As part of the tour we have provided ‘baby-friendly’ shows in the morning where mums and dads can come with their baby to watch the show in a relaxed atmosphere without having to worry about disturbing others. Performing to these audiences has been really special. It has brought the subject matter into sharp relief: the miracle of birth and what is at stake, the joy, the pain, the fear. Sharing these stories with a room full of women (and some men) and their recent family additions has been another reminder of how theatre can be a vital and profound expression of people’s experience. The Partus baby-friendly shows have got me thinking about the work I produce myself and how I can ensure greater accessibility to people who would otherwise struggle to attend the theatre. 

Photo: Joseph Priestley

3.   Generating Material

Being new to devising I had to make a bit of mental adjustment as to the purpose and focus of being in rehearsal. On scripted pieces, a lot is already decided before the cast enter the room – the script, the design, the format. Once in the rehearsal room, there are discoveries to be made, but they are limited within the context of these decisions. Within a devising process this can be blown wide open –  it might be that nothing much is decided before you enter the room – the content, the form, the design… only really the subject matter. This blank page approach can be a little daunting. But it is also exhilarating too – anything is possible, and I had an ownership of the piece I would not have had if I was not part of these decisions.

One of the main things I found interesting about devising is the exploration of ideas. A good general rule of thumb is that there’s no such thing as a bad idea. You simply don’t know which suggestions are going to work and fit into the picture of the whole show until you try them and start to build the wider context. In this way, devising is rather like a first draft of a script where you allow your imagination to wander and the words to flow uninhibited and uncensored. It is after you get everything down that you can start to shape it. There is something more exposing about this process of presenting unadorned, partially formed ideas to other people rather than simply sharing them with your laptop. But it is also brilliant, because so much of devising hinges on sparking something off, a shared discussion and the development of an idea beyond its inception with everyone in the room.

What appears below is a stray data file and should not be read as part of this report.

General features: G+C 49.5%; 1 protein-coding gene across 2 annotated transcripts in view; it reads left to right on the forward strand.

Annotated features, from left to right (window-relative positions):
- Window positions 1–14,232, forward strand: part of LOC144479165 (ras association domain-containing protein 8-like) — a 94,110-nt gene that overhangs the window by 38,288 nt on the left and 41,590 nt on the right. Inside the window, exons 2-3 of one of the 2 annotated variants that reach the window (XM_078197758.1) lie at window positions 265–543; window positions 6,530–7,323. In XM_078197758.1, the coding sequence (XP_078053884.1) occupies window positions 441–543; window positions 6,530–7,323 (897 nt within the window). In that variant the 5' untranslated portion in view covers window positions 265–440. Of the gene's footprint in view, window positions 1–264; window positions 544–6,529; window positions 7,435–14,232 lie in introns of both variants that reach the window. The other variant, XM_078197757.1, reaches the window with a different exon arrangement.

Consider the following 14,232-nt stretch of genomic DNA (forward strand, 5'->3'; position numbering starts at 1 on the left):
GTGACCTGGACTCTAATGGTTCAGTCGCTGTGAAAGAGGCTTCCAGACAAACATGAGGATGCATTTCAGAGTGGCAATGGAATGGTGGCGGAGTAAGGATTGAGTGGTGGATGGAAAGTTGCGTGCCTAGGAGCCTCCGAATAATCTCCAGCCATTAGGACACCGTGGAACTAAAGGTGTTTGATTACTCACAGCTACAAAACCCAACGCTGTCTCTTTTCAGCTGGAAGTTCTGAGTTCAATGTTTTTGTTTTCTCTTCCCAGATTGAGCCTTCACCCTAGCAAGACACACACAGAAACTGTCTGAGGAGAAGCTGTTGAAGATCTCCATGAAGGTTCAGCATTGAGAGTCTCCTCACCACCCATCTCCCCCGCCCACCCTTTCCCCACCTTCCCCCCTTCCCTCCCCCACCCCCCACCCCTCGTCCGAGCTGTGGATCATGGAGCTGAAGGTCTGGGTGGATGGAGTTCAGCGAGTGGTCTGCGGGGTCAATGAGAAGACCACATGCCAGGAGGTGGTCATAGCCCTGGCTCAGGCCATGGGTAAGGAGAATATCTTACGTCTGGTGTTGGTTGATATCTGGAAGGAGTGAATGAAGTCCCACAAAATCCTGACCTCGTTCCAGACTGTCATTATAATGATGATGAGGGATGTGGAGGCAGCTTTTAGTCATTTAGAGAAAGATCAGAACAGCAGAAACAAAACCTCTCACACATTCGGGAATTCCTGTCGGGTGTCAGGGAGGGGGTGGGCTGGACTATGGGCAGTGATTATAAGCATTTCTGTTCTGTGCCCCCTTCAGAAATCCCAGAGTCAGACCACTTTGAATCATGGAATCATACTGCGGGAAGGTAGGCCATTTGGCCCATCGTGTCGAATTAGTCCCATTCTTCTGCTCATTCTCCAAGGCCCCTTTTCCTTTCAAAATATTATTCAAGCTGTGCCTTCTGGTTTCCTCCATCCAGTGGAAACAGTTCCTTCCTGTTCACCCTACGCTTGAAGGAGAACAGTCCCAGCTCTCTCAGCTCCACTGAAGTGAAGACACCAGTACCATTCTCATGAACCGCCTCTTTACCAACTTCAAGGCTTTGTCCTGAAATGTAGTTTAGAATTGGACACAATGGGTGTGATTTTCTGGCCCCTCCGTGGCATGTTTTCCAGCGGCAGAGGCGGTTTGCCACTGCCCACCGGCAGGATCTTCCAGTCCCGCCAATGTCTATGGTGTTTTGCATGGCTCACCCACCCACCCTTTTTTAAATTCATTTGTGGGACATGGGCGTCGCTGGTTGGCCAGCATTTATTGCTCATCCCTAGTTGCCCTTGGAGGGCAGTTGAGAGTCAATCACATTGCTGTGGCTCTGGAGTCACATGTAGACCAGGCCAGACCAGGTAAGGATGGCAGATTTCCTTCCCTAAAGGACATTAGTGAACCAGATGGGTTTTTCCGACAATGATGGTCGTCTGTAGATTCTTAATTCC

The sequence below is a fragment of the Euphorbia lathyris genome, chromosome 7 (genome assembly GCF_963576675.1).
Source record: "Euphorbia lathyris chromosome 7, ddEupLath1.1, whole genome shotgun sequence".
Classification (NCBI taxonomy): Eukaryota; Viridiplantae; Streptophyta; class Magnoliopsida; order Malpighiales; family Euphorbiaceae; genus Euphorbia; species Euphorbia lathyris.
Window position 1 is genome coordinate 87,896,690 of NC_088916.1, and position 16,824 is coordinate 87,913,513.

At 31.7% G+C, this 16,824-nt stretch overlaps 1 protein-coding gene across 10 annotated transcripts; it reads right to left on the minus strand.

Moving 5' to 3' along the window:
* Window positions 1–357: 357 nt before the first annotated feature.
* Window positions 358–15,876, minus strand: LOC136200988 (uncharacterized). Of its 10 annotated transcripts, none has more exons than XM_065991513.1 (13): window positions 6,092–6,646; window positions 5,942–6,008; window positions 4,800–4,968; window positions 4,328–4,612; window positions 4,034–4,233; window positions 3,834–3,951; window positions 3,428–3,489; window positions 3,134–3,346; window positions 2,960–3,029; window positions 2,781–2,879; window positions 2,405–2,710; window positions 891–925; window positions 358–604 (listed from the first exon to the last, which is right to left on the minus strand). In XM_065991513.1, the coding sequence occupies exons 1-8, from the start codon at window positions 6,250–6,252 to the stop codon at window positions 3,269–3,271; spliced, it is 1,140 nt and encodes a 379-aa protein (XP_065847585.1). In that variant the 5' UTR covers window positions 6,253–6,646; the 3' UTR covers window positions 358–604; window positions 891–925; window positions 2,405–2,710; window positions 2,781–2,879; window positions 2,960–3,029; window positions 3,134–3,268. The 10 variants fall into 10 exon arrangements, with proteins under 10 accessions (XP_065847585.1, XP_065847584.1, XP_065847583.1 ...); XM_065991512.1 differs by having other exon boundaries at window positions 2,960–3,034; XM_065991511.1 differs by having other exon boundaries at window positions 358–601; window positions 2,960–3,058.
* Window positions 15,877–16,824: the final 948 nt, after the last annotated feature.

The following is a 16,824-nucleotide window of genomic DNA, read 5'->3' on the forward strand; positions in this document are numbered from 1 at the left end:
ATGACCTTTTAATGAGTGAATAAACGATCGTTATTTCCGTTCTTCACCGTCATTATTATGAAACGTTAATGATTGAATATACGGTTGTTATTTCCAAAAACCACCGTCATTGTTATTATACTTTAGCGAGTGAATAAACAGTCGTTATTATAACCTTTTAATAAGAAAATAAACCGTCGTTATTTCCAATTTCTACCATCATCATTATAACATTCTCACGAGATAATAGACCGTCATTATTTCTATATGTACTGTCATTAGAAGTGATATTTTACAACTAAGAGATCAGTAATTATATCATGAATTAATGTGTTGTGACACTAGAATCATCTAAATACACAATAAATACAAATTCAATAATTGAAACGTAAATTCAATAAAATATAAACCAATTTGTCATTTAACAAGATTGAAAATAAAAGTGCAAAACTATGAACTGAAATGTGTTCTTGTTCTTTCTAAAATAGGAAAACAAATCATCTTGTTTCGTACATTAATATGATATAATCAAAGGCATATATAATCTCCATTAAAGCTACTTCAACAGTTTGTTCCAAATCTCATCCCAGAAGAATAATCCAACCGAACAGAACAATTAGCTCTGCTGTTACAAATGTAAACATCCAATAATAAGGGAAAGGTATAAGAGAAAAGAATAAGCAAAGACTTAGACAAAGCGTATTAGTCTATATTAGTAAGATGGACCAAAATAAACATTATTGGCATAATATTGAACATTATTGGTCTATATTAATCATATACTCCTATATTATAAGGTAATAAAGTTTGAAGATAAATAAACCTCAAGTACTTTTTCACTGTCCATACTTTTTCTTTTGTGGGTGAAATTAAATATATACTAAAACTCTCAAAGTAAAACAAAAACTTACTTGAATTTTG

We joked a lot in the room about ‘fridge-dooring’ a lot of ideas. I initially interpreted this as the obligation to display the idea, despite its poor quality, in recognition of the effort it took to generate it – rather like a child’s indecipherable painting lovingly held to a fridge door by a magnet. But in fact, it is more a ‘parking’ of the idea to possibly revisit later, depending on what components are needed – it is an option, or can be a further stimulus for generating something else. This filing is fluid and things went up on and down off the proverbial fridge door a lot as the show developed.

The great thing about generating ideas as a group is there can be no preciousness about whose idea it is and everything should be proposed with generosity and positivity but without being too attached to it being realised. There are moments when you can feel like there’s no clarity and nothing seems to work, but this is part of the process and you have to push on through with the same energy and enthusiasm as when it goes smoothly.

Having a designer in the room as part of the idea generating process was a real eye-opener for me. It was fascinating to explore how design and space impacts not only on the audience’s experience of the show in performance, but the direction of the piece as a whole. The format and setting of the show can influence the content as much as the other way around. The two elements evolve together. In fact the design is an integral part of the content, not a dressing or an imposition on it.  It has made me very tempted to involve a designer at a much earlier stage in my drafting process when doing scripted work.

 

4.     To be continued…

One of the many things I admire about Rachael and Alex’s work is that it is constantly evolving. Nothing is ever finished. There is always room for tweaking and refining even once the show is out on tour. At every venue, for every show, elements of the piece can be adjusted. These may be small adjustments, but it ensures that there is always an active critical eye on the work and that the piece is responsive to an audience.  This gives the work a quality of ‘liveness’ it would not have if it was simply polished and replicated.

Something that has contributed to this process is that the dates of the tour have been quite spread out, in order to be touring-parent-friendly. This has also given the opportunity to have time for reflection and to revisit the performance afresh.

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I come out of my experience of making and touring work with Third Angel incredibly proud of the show we have made together, but also enriched by their process and excited to let it infuse my own practice of making work